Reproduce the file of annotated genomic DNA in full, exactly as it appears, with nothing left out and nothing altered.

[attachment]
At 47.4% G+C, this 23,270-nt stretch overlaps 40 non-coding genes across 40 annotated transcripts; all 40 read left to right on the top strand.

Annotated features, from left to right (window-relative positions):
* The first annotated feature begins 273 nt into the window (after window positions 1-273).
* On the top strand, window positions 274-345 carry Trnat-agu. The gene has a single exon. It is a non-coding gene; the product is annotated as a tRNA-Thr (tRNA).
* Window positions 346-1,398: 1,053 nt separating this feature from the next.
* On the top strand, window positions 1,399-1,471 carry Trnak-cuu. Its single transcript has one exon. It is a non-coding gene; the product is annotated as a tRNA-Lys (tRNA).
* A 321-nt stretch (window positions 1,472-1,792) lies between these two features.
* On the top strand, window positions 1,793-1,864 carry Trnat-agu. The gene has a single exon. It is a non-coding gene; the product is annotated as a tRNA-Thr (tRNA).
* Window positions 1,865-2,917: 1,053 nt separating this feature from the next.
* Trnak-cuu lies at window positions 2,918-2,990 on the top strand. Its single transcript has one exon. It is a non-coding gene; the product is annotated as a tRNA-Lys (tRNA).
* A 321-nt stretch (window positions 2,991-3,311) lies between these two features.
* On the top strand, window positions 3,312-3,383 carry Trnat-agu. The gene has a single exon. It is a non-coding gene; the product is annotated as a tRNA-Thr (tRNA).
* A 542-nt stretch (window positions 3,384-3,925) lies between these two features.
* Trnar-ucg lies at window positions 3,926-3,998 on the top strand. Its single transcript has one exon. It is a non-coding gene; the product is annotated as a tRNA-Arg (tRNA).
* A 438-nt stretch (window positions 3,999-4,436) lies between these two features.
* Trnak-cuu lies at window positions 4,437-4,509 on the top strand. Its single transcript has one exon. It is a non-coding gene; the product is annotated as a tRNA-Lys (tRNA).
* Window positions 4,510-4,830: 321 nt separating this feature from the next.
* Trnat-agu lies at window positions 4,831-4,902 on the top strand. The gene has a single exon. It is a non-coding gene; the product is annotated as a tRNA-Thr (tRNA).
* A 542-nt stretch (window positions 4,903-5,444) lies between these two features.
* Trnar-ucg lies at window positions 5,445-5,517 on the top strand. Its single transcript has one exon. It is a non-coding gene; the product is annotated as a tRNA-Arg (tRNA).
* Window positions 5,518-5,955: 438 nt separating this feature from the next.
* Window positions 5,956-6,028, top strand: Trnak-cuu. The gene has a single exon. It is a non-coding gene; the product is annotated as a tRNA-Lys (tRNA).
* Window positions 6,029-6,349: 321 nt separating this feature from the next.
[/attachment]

At 47.4% G+C, this 23,270-nt stretch overlaps 40 non-coding genes across 40 annotated transcripts; all 40 read left to right on the top strand.

Annotated features, from left to right (window-relative positions):
* The first annotated feature begins 273 nt into the window (after window positions 1-273).
* On the top strand, window positions 274-345 carry Trnat-agu. The gene has a single exon. It is a non-coding gene; the product is annotated as a tRNA-Thr (tRNA).
* Window positions 346-1,398: 1,053 nt separating this feature from the next.
* On the top strand, window positions 1,399-1,471 carry Trnak-cuu. Its single transcript has one exon. It is a non-coding gene; the product is annotated as a tRNA-Lys (tRNA).
* A 321-nt stretch (window positions 1,472-1,792) lies between these two features.
* On the top strand, window positions 1,793-1,864 carry Trnat-agu. The gene has a single exon. It is a non-coding gene; the product is annotated as a tRNA-Thr (tRNA).
* Window positions 1,865-2,917: 1,053 nt separating this feature from the next.
* Trnak-cuu lies at window positions 2,918-2,990 on the top strand. Its single transcript has one exon. It is a non-coding gene; the product is annotated as a tRNA-Lys (tRNA).
* A 321-nt stretch (window positions 2,991-3,311) lies between these two features.
* On the top strand, window positions 3,312-3,383 carry Trnat-agu. The gene has a single exon. It is a non-coding gene; the product is annotated as a tRNA-Thr (tRNA).
* A 542-nt stretch (window positions 3,384-3,925) lies between these two features.
* Trnar-ucg lies at window positions 3,926-3,998 on the top strand. Its single transcript has one exon. It is a non-coding gene; the product is annotated as a tRNA-Arg (tRNA).
* A 438-nt stretch (window positions 3,999-4,436) lies between these two features.
* Trnak-cuu lies at window positions 4,437-4,509 on the top strand. Its single transcript has one exon. It is a non-coding gene; the product is annotated as a tRNA-Lys (tRNA).
* Window positions 4,510-4,830: 321 nt separating this feature from the next.
* Trnat-agu lies at window positions 4,831-4,902 on the top strand. The gene has a single exon. It is a non-coding gene; the product is annotated as a tRNA-Thr (tRNA).
* A 542-nt stretch (window positions 4,903-5,444) lies between these two features.
* Trnar-ucg lies at window positions 5,445-5,517 on the top strand. Its single transcript has one exon. It is a non-coding gene; the product is annotated as a tRNA-Arg (tRNA).
* Window positions 5,518-5,955: 438 nt separating this feature from the next.
* Window positions 5,956-6,028, top strand: Trnak-cuu. The gene has a single exon. It is a non-coding gene; the product is annotated as a tRNA-Lys (tRNA).
* Window positions 6,029-6,349: 321 nt separating this feature from the next.